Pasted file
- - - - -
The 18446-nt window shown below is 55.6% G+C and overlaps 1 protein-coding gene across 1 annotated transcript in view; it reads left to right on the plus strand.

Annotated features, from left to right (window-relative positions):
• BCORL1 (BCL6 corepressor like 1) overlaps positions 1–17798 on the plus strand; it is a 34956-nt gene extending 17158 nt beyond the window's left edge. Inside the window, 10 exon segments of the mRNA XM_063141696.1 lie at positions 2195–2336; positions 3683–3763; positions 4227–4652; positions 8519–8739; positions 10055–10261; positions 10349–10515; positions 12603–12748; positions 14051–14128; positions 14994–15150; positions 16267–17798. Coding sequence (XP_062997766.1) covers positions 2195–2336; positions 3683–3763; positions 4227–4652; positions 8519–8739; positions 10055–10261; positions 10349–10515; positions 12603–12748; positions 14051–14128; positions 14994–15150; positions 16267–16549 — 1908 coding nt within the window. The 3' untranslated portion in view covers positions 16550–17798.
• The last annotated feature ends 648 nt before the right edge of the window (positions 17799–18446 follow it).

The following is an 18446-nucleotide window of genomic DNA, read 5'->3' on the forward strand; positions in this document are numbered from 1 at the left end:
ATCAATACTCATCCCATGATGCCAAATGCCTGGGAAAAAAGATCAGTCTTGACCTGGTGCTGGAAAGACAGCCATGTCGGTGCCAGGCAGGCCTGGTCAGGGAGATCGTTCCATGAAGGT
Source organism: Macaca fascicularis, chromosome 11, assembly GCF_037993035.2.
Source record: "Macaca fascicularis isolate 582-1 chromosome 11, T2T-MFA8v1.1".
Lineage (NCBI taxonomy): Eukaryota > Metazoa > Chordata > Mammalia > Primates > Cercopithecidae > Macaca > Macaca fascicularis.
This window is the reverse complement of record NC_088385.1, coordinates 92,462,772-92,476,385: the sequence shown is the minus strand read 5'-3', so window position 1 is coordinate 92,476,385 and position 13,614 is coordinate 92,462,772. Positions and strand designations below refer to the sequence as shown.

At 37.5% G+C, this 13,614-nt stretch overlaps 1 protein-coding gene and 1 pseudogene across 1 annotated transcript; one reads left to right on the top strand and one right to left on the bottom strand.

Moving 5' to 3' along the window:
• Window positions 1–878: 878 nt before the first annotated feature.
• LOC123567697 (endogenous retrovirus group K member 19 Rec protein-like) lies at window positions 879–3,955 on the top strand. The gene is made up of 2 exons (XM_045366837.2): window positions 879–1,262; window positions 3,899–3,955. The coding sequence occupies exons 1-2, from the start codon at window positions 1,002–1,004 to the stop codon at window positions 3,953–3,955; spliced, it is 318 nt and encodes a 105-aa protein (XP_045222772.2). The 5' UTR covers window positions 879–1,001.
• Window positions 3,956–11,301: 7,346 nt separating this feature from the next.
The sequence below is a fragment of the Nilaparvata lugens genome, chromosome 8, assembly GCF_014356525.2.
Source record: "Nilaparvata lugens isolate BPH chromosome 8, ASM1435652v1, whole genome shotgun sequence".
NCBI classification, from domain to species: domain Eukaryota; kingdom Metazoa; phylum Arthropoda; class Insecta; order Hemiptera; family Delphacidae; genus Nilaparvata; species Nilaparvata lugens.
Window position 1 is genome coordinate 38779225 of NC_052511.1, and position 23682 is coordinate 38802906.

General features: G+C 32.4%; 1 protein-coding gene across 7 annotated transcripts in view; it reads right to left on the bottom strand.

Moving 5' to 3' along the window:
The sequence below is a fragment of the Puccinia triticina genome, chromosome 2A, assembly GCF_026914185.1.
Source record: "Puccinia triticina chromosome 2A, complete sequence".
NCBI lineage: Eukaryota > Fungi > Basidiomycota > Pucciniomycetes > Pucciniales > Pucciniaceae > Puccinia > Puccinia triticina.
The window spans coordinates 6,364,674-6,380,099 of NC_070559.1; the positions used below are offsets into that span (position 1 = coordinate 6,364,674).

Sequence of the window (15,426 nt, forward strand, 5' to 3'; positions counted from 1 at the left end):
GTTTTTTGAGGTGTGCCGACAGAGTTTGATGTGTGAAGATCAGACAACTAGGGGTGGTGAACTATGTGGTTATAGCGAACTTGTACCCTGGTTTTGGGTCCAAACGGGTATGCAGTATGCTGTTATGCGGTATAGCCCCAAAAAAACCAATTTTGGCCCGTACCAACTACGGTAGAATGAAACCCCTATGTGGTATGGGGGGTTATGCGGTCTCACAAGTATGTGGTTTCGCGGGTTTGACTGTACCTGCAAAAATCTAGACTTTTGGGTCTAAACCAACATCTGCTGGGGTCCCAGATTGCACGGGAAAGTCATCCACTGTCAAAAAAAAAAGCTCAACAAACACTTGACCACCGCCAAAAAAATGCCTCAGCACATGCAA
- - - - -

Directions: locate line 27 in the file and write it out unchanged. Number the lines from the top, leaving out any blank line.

GTTTTTTGAGGTGTGCCGACAGAGTTTGATGTGTGAAGATCAGACAACTAGGGGTGGTGAACTATGTGGTTATAGCGAACTTGTACCCTGGTTTTGGGTCCAAACGGGTATGCAGTATGCTGTTATGCGGTATAGCCCCAAAAAAACCAATTTTGGCCCGTACCAACTACGGTAGAATGAAACCCCTATGTGGTATGGGGGGTTATGCGGTCTCACAAGTATGTGGTTTCGCGGGTTTGACTGTACCTGCAAAAATCTAGACTTTTGGGTCTAAACCAACATCTGCTGGGGTCCCAGATTGCACGGGAAAGTCATCCACTGTCAAAAAAAAAAGCTCAACAAACACTTGACCACCGCCAAAAAAATGCCTCAGCACATGCAA